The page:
holding Wyoming only had standing to pursue Section 12 claims as to INDX 2006-AR11Summary of this case from In re IndyMac Mortgage-Backed Securities Litigation
Master Docket No. 09 Civ. 4583 (LAK).
June 21, 2010.
Joseph J. Tabacco, Jr., Nicole Lavallee, Patrick T. Egan, Kristen D. Tremble, Jason M. Leviton and Berman Devalerio, for Lead Plaintiffs.
Jonathan C. Dickey, Robert F. Serio, Aric H. Wu, Eric M. Creizman, Dean J. Kitchens, Gibson, Dunn Crutcher LLP, for defendants Bank of America Corporation, Citigroup Global Markets Inc., Credit Suisse Securities (USA) LLC, Deutsche Bank Securities Inc., Goldman Sachs Co., HSBC Securities (USA) Inc., J.P. Morgan Securities Inc., Morgan Stanley Co., Incorporated, RBS Securities, Inc., and UBS Securities LLC.
Eric R. Levine, Eric Aschkenasy, Eiseman Levine Lehrhaupt Kakoyiannis, for defendants Lynnette An tosh, Raphael Bostic, S. Blair Abernathy, John Olinski, Samir Grover, Simon Heyrick, and Victor Woodworth.
John W. Spiegel, Kathleen M. McDowell, James C. Rutten, Munger, Tolles Olson LLP, for defendants Lynnette Antosh and Raphael Bostic.
Robert L. Corbin, Joel M. Athey, Corbin, Fitzgerald Athey LLP, for defendants John Olinski, Samir Grover, Simon Heyrick and Victor Woodworth.
Robert H. Fairbank, Richard D. Gluck, Michael B. Norman, Fairbank Vincent, for defendant S. Blair Abernathy.
William R. Stein, Scott H. Christensen, Kenneth M. Katz, Hughes Hubbard Reed LLP, for defendants IndyMac MBS, Inc. and IndyMac Securities Corporation.
Benjamin J. Razi, D. Jean Veta, Pamela A. Carter, Covington Burling LLP, for defendant Michael W. Perry.
This case arises from the collapse of the United States residential mortgage market and its alleged effect on a type of mortgage-backed security. The securities, known as mortgage-pass through certificates ("Certificates"), were issued by IndyMac MBS, Inc. ("IndyMac MBS") in 106 different offerings pursuant to three registration statements and the related prospectuses and prospectus supplements (the "Offering Documents"). Lead Plaintiffs, the Wyoming State Treasurer and the Wyoming Retirement System, purchased Certificates in fifteen of the approximately 106 offerings. They bring claims on behalf of a purported class of Certificate holders for violations of Sections 11, 12, and 15 of the Securities Act of 1933 ("Securities Act") and allege that the Certificates' offering documents contained false and misleading statements regarding IndyMac Bank's (1) underwriting standards, (2) real estate appraisal practices, and (3) the process by which the ratings agencies determined the Certificates' ratings. The matter is before the Court on the motions of the remaining defendants to dismiss the amended consolidated class action complaint ("ACC") for failure to state a claim upon which relief may be granted.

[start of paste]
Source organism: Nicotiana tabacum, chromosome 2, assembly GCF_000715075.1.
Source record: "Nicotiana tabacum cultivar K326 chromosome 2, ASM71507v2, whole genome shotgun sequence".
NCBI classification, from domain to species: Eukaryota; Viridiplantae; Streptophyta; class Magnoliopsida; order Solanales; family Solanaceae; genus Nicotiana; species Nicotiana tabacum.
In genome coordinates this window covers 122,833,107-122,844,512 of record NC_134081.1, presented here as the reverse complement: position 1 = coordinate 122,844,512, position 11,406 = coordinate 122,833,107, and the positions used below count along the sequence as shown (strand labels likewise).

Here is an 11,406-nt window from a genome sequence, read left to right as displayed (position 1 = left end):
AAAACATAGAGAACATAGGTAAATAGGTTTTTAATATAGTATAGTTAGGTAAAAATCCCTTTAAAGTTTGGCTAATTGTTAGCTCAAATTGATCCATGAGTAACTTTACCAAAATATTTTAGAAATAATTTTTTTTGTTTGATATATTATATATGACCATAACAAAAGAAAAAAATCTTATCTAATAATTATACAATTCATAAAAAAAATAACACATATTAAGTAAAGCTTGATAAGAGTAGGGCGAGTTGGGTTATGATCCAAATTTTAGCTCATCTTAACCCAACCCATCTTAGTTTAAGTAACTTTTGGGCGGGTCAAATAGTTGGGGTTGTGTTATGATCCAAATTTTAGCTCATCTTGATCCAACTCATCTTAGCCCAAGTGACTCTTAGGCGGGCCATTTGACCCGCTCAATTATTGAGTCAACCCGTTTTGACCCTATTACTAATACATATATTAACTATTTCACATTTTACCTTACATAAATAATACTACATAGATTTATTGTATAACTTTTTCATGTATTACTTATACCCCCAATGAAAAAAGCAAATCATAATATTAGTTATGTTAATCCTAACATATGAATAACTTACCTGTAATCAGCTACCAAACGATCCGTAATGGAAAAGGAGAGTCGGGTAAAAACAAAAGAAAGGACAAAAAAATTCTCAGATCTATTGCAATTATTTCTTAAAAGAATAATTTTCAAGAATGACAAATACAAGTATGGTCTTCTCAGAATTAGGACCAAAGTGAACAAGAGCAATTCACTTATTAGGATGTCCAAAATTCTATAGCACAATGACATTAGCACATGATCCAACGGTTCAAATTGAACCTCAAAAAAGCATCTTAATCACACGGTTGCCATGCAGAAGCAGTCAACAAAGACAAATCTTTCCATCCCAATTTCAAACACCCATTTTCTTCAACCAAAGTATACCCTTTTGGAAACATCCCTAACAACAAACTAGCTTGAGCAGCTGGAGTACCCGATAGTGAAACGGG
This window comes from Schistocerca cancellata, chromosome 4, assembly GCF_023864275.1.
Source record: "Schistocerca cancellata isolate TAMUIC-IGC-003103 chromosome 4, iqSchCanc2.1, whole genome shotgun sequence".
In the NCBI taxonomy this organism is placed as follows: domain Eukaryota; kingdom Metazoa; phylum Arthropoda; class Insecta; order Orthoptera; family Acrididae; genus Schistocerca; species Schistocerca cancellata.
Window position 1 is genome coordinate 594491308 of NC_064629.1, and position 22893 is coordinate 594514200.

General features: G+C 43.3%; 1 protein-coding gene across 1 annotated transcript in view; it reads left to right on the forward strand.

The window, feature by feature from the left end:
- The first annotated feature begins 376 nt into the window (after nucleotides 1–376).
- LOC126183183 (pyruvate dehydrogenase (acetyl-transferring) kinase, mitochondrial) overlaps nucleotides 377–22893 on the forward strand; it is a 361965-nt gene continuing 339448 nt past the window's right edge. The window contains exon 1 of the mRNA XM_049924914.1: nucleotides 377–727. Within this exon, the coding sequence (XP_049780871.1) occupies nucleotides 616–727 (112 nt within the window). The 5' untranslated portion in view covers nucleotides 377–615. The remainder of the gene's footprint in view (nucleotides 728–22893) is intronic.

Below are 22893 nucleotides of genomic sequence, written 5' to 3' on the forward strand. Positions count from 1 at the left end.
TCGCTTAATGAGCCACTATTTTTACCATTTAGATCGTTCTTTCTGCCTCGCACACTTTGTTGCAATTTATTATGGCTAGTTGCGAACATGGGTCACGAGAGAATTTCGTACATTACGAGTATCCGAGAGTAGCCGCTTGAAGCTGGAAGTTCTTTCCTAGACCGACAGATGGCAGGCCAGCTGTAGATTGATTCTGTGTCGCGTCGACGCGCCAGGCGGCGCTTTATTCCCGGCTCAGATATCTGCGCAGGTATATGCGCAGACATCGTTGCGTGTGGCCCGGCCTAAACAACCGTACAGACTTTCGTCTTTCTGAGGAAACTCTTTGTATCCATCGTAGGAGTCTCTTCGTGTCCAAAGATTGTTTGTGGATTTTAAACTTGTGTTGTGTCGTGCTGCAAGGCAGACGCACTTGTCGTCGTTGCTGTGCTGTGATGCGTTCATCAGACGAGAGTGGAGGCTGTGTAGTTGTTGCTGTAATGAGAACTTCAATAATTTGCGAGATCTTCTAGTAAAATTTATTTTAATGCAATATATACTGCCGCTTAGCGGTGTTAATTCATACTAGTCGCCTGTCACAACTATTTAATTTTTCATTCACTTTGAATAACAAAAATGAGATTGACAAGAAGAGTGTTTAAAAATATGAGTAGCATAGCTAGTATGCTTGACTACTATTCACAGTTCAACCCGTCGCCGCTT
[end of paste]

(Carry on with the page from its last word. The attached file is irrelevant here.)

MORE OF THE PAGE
15 U.S.C. §§ 77k, l, o.
The Court already has granted the Ratings Agency Defendants' motion to dismiss. In re IndyMac Mortgage-Backed Sec. Litig., No. 09 Civ. 4583 (LAK) (S.D.N.Y. Feb. 5, 2010), docket item 195.
The Wyoming State Treasurer manages over $10 billion in non-pension fund assets, and allegedly purchased or acquired Certificates in thirteen offerings pursuant and/or traceable to the 2005, 2006, and 2007 IndyMac registration statements. The Wyoming Retirement System administers eight retirement programs, and purchased or acquired Certificates in three offerings pursuant and/or traceable to the 2005, 2006, and 2007 IndyMac registration statements.